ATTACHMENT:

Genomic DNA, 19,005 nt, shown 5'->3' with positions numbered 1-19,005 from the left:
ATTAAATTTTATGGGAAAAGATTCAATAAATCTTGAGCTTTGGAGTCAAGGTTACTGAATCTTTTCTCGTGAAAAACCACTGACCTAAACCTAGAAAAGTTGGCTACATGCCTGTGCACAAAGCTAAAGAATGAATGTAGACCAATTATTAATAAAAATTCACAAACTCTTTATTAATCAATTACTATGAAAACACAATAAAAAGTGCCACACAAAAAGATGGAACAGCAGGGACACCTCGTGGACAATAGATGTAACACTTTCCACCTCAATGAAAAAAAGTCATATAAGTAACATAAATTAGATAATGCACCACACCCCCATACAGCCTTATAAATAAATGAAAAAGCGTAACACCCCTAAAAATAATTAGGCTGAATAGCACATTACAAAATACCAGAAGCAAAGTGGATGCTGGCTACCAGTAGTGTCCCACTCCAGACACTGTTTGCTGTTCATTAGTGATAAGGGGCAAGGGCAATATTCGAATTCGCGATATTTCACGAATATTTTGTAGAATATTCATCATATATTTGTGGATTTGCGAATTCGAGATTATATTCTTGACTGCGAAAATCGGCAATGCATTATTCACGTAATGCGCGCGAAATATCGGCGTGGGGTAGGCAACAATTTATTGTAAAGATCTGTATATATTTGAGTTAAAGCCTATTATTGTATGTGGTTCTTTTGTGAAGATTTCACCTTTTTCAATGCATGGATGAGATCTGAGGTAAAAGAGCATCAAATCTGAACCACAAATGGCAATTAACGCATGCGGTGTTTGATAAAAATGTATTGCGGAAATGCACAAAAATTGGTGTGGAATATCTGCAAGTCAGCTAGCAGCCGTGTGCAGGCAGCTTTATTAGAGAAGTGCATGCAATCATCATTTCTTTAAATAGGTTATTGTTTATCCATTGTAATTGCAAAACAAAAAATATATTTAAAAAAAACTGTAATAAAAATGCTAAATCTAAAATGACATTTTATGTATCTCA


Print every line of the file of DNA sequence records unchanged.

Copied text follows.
Genomic DNA, 19,005 nt, shown 5'->3' with positions numbered 1-19,005 from the left:
ATTAAATTTTATGGGAAAAGATTCAATAAATCTTGAGCTTTGGAGTCAAGGTTACTGAATCTTTTCTCGTGAAAAACCACTGACCTAAACCTAGAAAAGTTGGCTACATGCCTGTGCACAAAGCTAAAGAATGAATGTAGACCAATTATTAATAAAAATTCACAAACTCTTTATTAATCAATTACTATGAAAACACAATAAAAAGTGCCACACAAAAAGATGGAACAGCAGGGACACCTCGTGGACAATAGATGTAACACTTTCCACCTCAATGAAAAAAAGTCATATAAGTAACATAAATTAGATAATGCACCACACCCCCATACAGCCTTATAAATAAATGAAAAAGCGTAACACCCCTAAAAATAATTAGGCTGAATAGCACATTACAAAATACCAGAAGCAAAGTGGATGCTGGCTACCAGTAGTGTCCCACTCCAGACACTGTTTGCTGTTCATTAGTGATAAGGGGCAAGGGCAATATTCGAATTCGCGATATTTCACGAATATTTTGTAGAATATTCATCATATATTTGTGGATTTGCGAATTCGAGATTATATTCTTGACTGCGAAAATCGGCAATGCATTATTCACGTAATGCGCGCGAAATATCGGCGTGGGGTAGGCAACAATTTATTGTAAAGATCTGTATATATTTGAGTTAAAGCCTATTATTGTATGTGGTTCTTTTGTGAAGATTTCACCTTTTTCAATGCATGGATGAGATCTGAGGTAAAAGAGCATCAAATCTGAACCACAAATGGCAATTAACGCATGCGGTGTTTGATAAAAATGTATTGCGGAAATGCACAAAAATTGGTGTGGAATATCTGCAAGTCAGCTAGCAGCCGTGTGCAGGCAGCTTTATTAGAGAAGTGCATGCAATCATCATTTCTTTAAATAGGTTATTGTTTATCCATTGTAATTGCAAAACAAAAAATATATTTAAAAAAAACTGTAATAAAAATGCTAAATCTAAAATGACATTTTATGTATCTCA